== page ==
In the January 25 edition of The New Yorker, Ken Auletta’s Annals of Communications column provides a fascinating glimpse into the role the Internet (the author refers to it as the “third party”) is playing in how the White House press corps covers the President and, in turn, how the White House works with the media.
He reminds us that only six years ago, when George W. Bush was finishing his first term, there was no Facebook, Twitter or YouTube and that regional newspapers as well as television stations were profitable enterprises.
To whet your appetite for reading the column, Auletta describes a typical working day for NBC White House correspondent Chuck Todd who, when his day is over, will have done eight to sixteen interviews for NBC and MSNBC (grassy area where he stands with the White House in the background is nicknamed Pebble Beach) PLUS eight to 10 tweets or Facebook postings and three to five blog entries. Whew! Todd says he is “compelled to do more reporting on my Blackberry.”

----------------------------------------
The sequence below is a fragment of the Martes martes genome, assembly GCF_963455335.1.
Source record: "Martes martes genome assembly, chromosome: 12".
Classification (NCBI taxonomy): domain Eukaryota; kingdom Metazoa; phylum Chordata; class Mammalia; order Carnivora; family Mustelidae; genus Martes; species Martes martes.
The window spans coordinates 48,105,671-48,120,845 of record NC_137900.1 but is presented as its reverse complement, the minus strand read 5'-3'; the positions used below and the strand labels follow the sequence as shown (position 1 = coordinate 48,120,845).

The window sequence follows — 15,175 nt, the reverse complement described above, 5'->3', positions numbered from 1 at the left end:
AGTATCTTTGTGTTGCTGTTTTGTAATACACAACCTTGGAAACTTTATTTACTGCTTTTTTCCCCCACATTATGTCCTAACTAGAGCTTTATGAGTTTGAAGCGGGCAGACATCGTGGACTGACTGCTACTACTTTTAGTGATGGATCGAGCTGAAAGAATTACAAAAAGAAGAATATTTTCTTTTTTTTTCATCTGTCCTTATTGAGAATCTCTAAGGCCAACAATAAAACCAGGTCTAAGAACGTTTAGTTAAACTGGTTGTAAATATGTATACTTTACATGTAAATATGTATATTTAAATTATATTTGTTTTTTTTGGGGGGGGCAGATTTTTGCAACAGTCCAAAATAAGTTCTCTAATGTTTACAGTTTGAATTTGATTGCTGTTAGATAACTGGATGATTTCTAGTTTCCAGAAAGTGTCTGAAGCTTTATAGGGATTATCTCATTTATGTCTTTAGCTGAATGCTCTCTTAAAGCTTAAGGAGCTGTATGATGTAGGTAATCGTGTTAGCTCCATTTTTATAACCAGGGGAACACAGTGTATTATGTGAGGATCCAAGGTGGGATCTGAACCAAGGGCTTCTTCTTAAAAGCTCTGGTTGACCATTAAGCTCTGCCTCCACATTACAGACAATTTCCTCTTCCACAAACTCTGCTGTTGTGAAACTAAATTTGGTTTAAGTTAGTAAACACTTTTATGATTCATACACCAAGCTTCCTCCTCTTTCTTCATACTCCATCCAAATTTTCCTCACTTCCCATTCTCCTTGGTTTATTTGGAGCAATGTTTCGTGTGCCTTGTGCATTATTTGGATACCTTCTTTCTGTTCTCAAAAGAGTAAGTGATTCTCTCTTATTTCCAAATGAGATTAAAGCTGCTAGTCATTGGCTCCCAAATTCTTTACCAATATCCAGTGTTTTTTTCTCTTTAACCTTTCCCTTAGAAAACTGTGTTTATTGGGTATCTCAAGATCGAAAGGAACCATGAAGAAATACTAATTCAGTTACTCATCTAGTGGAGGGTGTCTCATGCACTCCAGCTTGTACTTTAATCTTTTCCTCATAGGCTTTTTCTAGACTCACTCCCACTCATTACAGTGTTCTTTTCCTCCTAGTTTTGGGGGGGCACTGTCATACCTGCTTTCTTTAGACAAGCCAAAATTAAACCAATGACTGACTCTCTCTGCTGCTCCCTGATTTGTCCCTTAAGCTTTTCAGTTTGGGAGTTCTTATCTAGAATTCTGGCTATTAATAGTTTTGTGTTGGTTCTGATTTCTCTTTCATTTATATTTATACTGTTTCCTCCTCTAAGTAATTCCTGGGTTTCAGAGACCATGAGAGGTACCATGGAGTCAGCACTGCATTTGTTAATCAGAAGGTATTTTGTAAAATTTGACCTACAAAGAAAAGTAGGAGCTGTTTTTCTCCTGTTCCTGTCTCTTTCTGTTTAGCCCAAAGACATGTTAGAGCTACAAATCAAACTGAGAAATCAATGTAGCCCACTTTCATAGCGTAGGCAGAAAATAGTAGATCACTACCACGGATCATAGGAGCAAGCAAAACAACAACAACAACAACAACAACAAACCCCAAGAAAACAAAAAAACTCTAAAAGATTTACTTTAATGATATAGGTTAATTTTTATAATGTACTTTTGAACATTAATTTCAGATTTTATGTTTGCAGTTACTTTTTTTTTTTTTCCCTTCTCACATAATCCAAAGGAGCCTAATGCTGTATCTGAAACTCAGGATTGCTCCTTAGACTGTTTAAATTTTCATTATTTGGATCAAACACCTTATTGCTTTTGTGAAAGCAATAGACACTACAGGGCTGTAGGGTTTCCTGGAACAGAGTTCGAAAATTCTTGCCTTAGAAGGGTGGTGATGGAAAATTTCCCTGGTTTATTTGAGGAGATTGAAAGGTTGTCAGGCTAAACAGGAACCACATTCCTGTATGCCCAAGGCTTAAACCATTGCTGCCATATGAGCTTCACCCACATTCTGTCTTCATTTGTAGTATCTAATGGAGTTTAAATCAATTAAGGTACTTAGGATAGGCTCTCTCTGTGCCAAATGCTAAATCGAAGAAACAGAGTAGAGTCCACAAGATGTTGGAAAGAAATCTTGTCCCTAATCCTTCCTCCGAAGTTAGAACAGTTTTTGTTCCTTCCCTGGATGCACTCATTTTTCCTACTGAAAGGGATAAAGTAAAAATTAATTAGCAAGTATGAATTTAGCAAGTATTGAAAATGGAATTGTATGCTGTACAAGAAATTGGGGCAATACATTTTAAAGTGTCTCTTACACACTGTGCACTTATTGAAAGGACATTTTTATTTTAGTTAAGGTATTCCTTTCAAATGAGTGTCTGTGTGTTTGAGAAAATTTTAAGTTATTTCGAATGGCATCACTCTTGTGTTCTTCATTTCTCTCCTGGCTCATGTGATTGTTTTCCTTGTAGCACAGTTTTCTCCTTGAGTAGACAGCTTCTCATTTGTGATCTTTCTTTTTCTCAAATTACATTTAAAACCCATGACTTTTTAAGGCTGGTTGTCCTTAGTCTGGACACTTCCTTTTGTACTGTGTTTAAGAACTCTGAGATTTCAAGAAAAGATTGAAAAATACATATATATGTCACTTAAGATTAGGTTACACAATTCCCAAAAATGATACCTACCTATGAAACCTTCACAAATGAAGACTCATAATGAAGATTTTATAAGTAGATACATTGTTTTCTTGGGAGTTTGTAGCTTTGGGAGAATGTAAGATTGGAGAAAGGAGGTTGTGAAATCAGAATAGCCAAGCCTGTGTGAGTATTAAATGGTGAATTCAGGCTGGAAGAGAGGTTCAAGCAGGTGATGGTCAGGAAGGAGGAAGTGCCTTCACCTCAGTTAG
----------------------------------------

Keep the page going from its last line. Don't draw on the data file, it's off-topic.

The column also describes that Politico.com “is the most prominent face of new media at the White House.” In existence since 2006, the site draws more than three million unique visitors each month, making it the ninth-largest newspaper online. While traditional media have curtailed their travel budgets, Politico.com has had a reporter on nearly every one of the President’s domestic and overseas trips.
Finally, the column also details the relationship the President and his Administration have with the media and the impact Obama believes the Internet has on its coverage. He told Bob Schieffer on a recent CBS “Face the Nation” show that “…what is different today is that the twenty-four hour news cycle and cable television and blogs and all this, they focus on the most extreme elements on both sides. They can’t get enough of conflict. It’s catnip for the media right now.”
Regardless of your politics, or if you are a journalist, PR professional or some other occupation, the article is a good read and offers glimpses into a world most of us will never be a part of firsthand.